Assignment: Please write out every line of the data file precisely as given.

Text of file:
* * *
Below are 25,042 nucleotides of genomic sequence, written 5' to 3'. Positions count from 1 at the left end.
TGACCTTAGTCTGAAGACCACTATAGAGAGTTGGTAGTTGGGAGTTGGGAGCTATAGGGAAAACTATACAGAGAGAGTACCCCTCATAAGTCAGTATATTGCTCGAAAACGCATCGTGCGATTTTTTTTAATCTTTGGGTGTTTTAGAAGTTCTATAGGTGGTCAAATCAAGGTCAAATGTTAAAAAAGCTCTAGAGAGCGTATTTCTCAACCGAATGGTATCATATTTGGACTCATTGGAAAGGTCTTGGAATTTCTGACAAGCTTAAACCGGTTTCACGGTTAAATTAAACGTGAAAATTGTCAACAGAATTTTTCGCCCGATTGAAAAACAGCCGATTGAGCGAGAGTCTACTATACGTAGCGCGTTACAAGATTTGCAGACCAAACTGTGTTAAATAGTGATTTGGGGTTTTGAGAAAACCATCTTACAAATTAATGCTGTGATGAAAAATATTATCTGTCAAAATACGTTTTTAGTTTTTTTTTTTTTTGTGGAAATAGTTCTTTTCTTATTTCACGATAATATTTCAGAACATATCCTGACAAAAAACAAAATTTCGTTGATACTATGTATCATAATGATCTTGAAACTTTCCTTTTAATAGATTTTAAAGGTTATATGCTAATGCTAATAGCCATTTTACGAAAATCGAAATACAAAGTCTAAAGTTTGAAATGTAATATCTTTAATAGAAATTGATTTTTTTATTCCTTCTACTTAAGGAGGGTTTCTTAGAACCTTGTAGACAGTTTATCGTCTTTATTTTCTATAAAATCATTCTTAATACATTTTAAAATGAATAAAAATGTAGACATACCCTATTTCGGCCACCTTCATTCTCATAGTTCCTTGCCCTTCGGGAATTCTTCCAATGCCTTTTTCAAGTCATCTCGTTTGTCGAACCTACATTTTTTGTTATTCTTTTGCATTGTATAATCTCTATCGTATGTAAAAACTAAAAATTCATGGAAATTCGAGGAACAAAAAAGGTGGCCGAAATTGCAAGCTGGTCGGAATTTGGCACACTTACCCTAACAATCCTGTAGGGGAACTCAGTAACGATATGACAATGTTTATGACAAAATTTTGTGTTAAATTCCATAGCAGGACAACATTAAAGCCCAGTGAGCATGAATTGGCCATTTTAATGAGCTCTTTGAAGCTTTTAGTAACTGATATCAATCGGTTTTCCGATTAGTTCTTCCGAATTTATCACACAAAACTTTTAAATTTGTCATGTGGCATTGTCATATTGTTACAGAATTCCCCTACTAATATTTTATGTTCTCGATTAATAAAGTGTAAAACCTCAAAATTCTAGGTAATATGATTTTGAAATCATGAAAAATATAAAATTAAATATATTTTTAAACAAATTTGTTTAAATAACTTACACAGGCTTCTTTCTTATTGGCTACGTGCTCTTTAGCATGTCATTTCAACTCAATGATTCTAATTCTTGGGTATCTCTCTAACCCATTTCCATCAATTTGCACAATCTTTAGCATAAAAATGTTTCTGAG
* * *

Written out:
Below are 25,042 nucleotides of genomic sequence, written 5' to 3'. Positions count from 1 at the left end.
TGACCTTAGTCTGAAGACCACTATAGAGAGTTGGTAGTTGGGAGTTGGGAGCTATAGGGAAAACTATACAGAGAGAGTACCCCTCATAAGTCAGTATATTGCTCGAAAACGCATCGTGCGATTTTTTTTAATCTTTGGGTGTTTTAGAAGTTCTATAGGTGGTCAAATCAAGGTCAAATGTTAAAAAAGCTCTAGAGAGCGTATTTCTCAACCGAATGGTATCATATTTGGACTCATTGGAAAGGTCTTGGAATTTCTGACAAGCTTAAACCGGTTTCACGGTTAAATTAAACGTGAAAATTGTCAACAGAATTTTTCGCCCGATTGAAAAACAGCCGATTGAGCGAGAGTCTACTATACGTAGCGCGTTACAAGATTTGCAGACCAAACTGTGTTAAATAGTGATTTGGGGTTTTGAGAAAACCATCTTACAAATTAATGCTGTGATGAAAAATATTATCTGTCAAAATACGTTTTTAGTTTTTTTTTTTTTTGTGGAAATAGTTCTTTTCTTATTTCACGATAATATTTCAGAACATATCCTGACAAAAAACAAAATTTCGTTGATACTATGTATCATAATGATCTTGAAACTTTCCTTTTAATAGATTTTAAAGGTTATATGCTAATGCTAATAGCCATTTTACGAAAATCGAAATACAAAGTCTAAAGTTTGAAATGTAATATCTTTAATAGAAATTGATTTTTTTATTCCTTCTACTTAAGGAGGGTTTCTTAGAACCTTGTAGACAGTTTATCGTCTTTATTTTCTATAAAATCATTCTTAATACATTTTAAAATGAATAAAAATGTAGACATACCCTATTTCGGCCACCTTCATTCTCATAGTTCCTTGCCCTTCGGGAATTCTTCCAATGCCTTTTTCAAGTCATCTCGTTTGTCGAACCTACATTTTTTGTTATTCTTTTGCATTGTATAATCTCTATCGTATGTAAAAACTAAAAATTCATGGAAATTCGAGGAACAAAAAAGGTGGCCGAAATTGCAAGCTGGTCGGAATTTGGCACACTTACCCTAACAATCCTGTAGGGGAACTCAGTAACGATATGACAATGTTTATGACAAAATTTTGTGTTAAATTCCATAGCAGGACAACATTAAAGCCCAGTGAGCATGAATTGGCCATTTTAATGAGCTCTTTGAAGCTTTTAGTAACTGATATCAATCGGTTTTCCGATTAGTTCTTCCGAATTTATCACACAAAACTTTTAAATTTGTCATGTGGCATTGTCATATTGTTACAGAATTCCCCTACTAATATTTTATGTTCTCGATTAATAAAGTGTAAAACCTCAAAATTCTAGGTAATATGATTTTGAAATCATGAAAAATATAAAATTAAATATATTTTTAAACAAATTTGTTTAAATAACTTACACAGGCTTCTTTCTTATTGGCTACGTGCTCTTTAGCATGTCATTTCAACTCAATGATTCTAATTCTTGGGTATCTCTCTAACCCATTTCCATCAATTTGCACAATCTTTAGCATAAAAATGTTTCTGAG